About Me

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I am a medievalist and an adjunct college instructor in the humanities at Union College. My research includes medieval theologies of history, text/image relationships in visionary and mystical texts, and the writings of the twelfth-century Doctor of the Church, St. Hildegard of Bingen. I am also a translator of medieval Latin and German texts, especially as relate to my research. I completed a Master's in Medieval Studies at the University of Notre Dame in 2010, a Fulbright Fellowship in Germany in 2008, and a B.A. in Classics and German at Boston College in 2007.

Tuesday, November 28, 2006

De sancta sexualitate

When I read today Kara Jesella's article on CNN.com's Health section on the female orgasm ("The Big O: Fireworks? Or is your sex life less than explosive?"), I was most dismayed that she seemed to accept out of hand the assumption that the modern trend to have multiple sexual partners out of wedlock is not only acceptable but considered "healthy" and "liberating". It is not the so-called "repression" of abstinence before marriage that is wreaking havoc both physically and emotionally on our modern sexuality; rather, it is the disrespect with which we treat our sexuality, which we see no longer as a sacred gift from God to be shared only in the tightest bonds of human erotic love, that is, in holy matrimony, but as just another of the tools of selfish "individual expression".

A full understanding of one’s sexuality can only come through a personal relationship with Jesus Christ, by whom and with whom and in whom all things were made and are, therefore, understood. In this context, one comes to understand that one’s sexuality is not some independent department of the self; rather, sexuality is inextricably bound up in the whole being of body and of the soul. The modern idea of "sexual liberation" is deeply flawed because it lacks the central focus of creatured sexuality: Christ.

A new sexual revolution is needed to correct the degrading and dangerous excesses of the old; a second revolution to recontextualize sexuality within its complex relationship with the body, with the soul, and ultimately, with Christ; a spiritual as much as physical revolution to renew the sexual bond in which man and woman become one flesh, both physically and spiritually, a bond which must be found within the setting of the marriage covenant, its license signed and sealed not by the official at City Hall but by the supreme magistrate, Jesus Christ our Lord.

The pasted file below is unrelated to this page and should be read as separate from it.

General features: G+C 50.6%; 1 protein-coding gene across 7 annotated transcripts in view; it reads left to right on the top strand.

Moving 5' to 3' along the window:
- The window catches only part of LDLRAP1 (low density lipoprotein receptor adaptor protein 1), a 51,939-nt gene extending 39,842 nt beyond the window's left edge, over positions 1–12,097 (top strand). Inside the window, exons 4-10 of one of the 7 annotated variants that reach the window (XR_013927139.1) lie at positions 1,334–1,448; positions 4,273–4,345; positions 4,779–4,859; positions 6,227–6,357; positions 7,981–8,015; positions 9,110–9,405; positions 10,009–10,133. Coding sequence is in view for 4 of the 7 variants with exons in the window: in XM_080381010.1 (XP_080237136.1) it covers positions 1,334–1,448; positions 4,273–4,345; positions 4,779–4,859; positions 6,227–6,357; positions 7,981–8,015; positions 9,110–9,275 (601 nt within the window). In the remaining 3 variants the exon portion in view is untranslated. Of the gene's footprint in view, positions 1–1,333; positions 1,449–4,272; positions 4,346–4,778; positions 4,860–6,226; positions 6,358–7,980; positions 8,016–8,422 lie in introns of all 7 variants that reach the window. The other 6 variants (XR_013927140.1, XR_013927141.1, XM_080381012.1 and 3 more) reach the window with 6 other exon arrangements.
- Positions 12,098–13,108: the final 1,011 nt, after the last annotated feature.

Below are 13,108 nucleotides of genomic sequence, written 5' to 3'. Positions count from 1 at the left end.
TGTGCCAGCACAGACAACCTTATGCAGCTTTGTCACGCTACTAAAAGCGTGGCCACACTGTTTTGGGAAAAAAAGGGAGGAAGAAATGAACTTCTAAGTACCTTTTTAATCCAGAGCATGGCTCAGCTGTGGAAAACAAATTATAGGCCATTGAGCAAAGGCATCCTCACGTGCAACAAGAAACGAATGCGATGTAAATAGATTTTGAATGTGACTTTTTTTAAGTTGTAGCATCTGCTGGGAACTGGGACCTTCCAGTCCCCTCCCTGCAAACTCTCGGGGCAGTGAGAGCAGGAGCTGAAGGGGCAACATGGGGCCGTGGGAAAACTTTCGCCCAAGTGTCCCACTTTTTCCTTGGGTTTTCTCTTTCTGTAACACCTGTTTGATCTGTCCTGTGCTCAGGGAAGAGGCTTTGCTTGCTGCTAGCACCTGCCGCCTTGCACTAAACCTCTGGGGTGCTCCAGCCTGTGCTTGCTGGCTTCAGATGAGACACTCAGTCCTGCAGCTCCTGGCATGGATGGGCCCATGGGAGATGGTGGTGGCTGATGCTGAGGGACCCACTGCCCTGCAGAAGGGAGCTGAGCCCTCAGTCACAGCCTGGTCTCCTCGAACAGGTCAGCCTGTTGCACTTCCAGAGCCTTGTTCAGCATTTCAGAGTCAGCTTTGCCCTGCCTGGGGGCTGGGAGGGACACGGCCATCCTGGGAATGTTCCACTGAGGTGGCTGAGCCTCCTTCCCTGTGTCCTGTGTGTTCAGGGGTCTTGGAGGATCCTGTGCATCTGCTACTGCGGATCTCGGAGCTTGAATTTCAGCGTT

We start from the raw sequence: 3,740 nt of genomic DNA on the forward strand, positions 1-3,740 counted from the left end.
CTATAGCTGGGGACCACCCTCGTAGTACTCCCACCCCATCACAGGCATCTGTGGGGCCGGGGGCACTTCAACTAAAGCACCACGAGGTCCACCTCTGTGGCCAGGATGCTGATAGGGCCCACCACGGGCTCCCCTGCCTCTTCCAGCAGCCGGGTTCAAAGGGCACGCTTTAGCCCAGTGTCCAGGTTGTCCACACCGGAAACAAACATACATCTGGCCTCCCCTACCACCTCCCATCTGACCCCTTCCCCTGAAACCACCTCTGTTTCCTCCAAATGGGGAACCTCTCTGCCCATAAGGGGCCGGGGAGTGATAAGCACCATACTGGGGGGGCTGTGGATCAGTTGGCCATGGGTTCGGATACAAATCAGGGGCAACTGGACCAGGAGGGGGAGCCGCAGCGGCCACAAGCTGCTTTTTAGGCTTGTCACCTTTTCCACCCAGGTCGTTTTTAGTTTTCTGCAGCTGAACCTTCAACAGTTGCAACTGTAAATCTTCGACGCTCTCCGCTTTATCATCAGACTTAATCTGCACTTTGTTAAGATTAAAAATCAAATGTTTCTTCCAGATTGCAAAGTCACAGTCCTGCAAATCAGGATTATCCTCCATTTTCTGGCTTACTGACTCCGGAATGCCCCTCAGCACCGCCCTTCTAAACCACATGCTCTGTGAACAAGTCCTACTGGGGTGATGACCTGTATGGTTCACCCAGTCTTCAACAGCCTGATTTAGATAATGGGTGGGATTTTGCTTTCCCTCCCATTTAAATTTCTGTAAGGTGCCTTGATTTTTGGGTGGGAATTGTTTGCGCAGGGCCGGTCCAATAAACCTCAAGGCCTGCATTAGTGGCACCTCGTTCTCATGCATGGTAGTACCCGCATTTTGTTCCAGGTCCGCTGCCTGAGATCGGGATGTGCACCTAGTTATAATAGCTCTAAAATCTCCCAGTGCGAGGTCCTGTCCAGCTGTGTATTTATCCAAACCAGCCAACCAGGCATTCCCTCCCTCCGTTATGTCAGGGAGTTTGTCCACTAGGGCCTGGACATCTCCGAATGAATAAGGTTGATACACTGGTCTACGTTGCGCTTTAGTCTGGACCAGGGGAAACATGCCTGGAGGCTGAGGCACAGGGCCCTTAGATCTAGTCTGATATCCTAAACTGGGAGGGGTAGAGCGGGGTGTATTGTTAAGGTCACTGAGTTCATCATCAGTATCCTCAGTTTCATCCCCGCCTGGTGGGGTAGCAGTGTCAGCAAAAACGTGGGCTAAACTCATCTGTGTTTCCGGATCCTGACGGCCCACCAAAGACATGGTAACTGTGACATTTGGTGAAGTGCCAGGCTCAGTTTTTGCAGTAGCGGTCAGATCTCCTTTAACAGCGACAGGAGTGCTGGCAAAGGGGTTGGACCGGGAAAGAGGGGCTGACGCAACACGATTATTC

Sunday, November 26, 2006

Der arme Heinrich, ll. 163-232

Here is the next installment of my translation of this poem. If you are interested, the full Middle High German text can be found here, and an online knowledge database can also be found here.

Any and all feedback is requested and welcomed.

Introduction & lines 1-132
Lines 133-162

A bit yet took he of good cheer
For yet a comfort did appear:
165 For oft to him it had been said
That this same sickliness so dread
Was very varied and diversed
And sometimes curably reversed.
And so a many were the kind
170 Of hopes and thoughts about his mind.
He thought himself, that he could be
But curable, just possibly,
And set he out without delay
To seek advice at Montpellier,
175 The counsel of the doctors there.
But quickly he became aware
Of nothing more than deep despair
That never would he health repair.
This news took he not happily
180 And to Salerno journeyed he
And sought there too for healing’s pow’r
The wisest doctors’ art to scour.